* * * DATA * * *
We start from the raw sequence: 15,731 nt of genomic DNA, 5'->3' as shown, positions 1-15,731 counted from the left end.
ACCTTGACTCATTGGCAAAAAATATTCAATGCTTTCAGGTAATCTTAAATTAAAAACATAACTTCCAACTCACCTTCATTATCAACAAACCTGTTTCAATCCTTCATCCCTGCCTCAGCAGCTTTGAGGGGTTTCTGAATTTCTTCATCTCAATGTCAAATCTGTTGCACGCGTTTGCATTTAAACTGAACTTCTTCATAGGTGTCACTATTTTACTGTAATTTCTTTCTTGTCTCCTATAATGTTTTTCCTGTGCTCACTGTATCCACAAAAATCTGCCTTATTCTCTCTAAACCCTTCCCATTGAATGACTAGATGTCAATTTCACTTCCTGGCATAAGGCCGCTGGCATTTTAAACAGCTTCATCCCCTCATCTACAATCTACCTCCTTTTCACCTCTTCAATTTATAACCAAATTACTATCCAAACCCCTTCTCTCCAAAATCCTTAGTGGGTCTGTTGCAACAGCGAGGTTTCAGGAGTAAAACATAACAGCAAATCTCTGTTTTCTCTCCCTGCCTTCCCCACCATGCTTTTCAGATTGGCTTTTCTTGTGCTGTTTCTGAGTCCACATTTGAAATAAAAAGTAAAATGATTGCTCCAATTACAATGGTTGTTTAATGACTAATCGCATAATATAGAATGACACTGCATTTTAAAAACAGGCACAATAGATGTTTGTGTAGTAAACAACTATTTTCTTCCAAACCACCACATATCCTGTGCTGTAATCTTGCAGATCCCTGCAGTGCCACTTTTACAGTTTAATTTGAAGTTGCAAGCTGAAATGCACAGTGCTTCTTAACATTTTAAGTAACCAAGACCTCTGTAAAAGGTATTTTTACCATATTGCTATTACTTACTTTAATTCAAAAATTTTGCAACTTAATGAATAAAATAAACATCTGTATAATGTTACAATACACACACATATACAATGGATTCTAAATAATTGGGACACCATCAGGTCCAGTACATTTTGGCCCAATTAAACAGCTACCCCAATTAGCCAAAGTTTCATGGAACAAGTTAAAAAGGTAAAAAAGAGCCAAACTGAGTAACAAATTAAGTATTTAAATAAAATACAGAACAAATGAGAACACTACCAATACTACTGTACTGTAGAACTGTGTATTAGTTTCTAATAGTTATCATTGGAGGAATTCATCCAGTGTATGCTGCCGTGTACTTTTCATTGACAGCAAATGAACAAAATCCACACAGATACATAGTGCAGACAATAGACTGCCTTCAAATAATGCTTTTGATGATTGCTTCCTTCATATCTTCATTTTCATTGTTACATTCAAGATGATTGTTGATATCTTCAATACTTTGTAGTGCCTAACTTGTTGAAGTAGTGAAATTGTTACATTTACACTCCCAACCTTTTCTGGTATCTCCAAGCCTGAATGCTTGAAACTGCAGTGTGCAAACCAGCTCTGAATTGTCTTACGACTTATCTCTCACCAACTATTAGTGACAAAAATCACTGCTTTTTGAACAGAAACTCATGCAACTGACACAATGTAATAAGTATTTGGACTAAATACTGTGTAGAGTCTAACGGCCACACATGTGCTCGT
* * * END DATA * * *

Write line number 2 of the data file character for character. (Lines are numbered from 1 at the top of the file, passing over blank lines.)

ACCTTGACTCATTGGCAAAAAATATTCAATGCTTTCAGGTAATCTTAAATTAAAAACATAACTTCCAACTCACCTTCATTATCAACAAACCTGTTTCAATCCTTCATCCCTGCCTCAGCAGCTTTGAGGGGTTTCTGAATTTCTTCATCTCAATGTCAAATCTGTTGCACGCGTTTGCATTTAAACTGAACTTCTTCATAGGTGTCACTATTTTACTGTAATTTCTTTCTTGTCTCCTATAATGTTTTTCCTGTGCTCACTGTATCCACAAAAATCTGCCTTATTCTCTCTAAACCCTTCCCATTGAATGACTAGATGTCAATTTCACTTCCTGGCATAAGGCCGCTGGCATTTTAAACAGCTTCATCCCCTCATCTACAATCTACCTCCTTTTCACCTCTTCAATTTATAACCAAATTACTATCCAAACCCCTTCTCTCCAAAATCCTTAGTGGGTCTGTTGCAACAGCGAGGTTTCAGGAGTAAAACATAACAGCAAATCTCTGTTTTCTCTCCCTGCCTTCCCCACCATGCTTTTCAGATTGGCTTTTCTTGTGCTGTTTCTGAGTCCACATTTGAAATAAAAAGTAAAATGATTGCTCCAATTACAATGGTTGTTTAATGACTAATCGCATAATATAGAATGACACTGCATTTTAAAAACAGGCACAATAGATGTTTGTGTAGTAAACAACTATTTTCTTCCAAACCACCACATATCCTGTGCTGTAATCTTGCAGATCCCTGCAGTGCCACTTTTACAGTTTAATTTGAAGTTGCAAGCTGAAATGCACAGTGCTTCTTAACATTTTAAGTAACCAAGACCTCTGTAAAAGGTATTTTTACCATATTGCTATTACTTACTTTAATTCAAAAATTTTGCAACTTAATGAATAAAATAAACATCTGTATAATGTTACAATACACACACATATACAATGGATTCTAAATAATTGGGACACCATCAGGTCCAGTACATTTTGGCCCAATTAAACAGCTACCCCAATTAGCCAAAGTTTCATGGAACAAGTTAAAAAGGTAAAAAAGAGCCAAACTGAGTAACAAATTAAGTATTTAAATAAAATACAGAACAAATGAGAACACTACCAATACTACTGTACTGTAGAACTGTGTATTAGTTTCTAATAGTTATCATTGGAGGAATTCATCCAGTGTATGCTGCCGTGTACTTTTCATTGACAGCAAATGAACAAAATCCACACAGATACATAGTGCAGACAATAGACTGCCTTCAAATAATGCTTTTGATGATTGCTTCCTTCATATCTTCATTTTCATTGTTACATTCAAGATGATTGTTGATATCTTCAATACTTTGTAGTGCCTAACTTGTTGAAGTAGTGAAATTGTTACATTTACACTCCCAACCTTTTCTGGTATCTCCAAGCCTGAATGCTTGAAACTGCAGTGTGCAAACCAGCTCTGAATTGTCTTACGACTTATCTCTCACCAACTATTAGTGACAAAAATCACTGCTTTTTGAACAGAAACTCATGCAACTGACACAATGTAATAAGTATTTGGACTAAATACTGTGTAGAGTCTAACGGCCACACATGTGCTCGT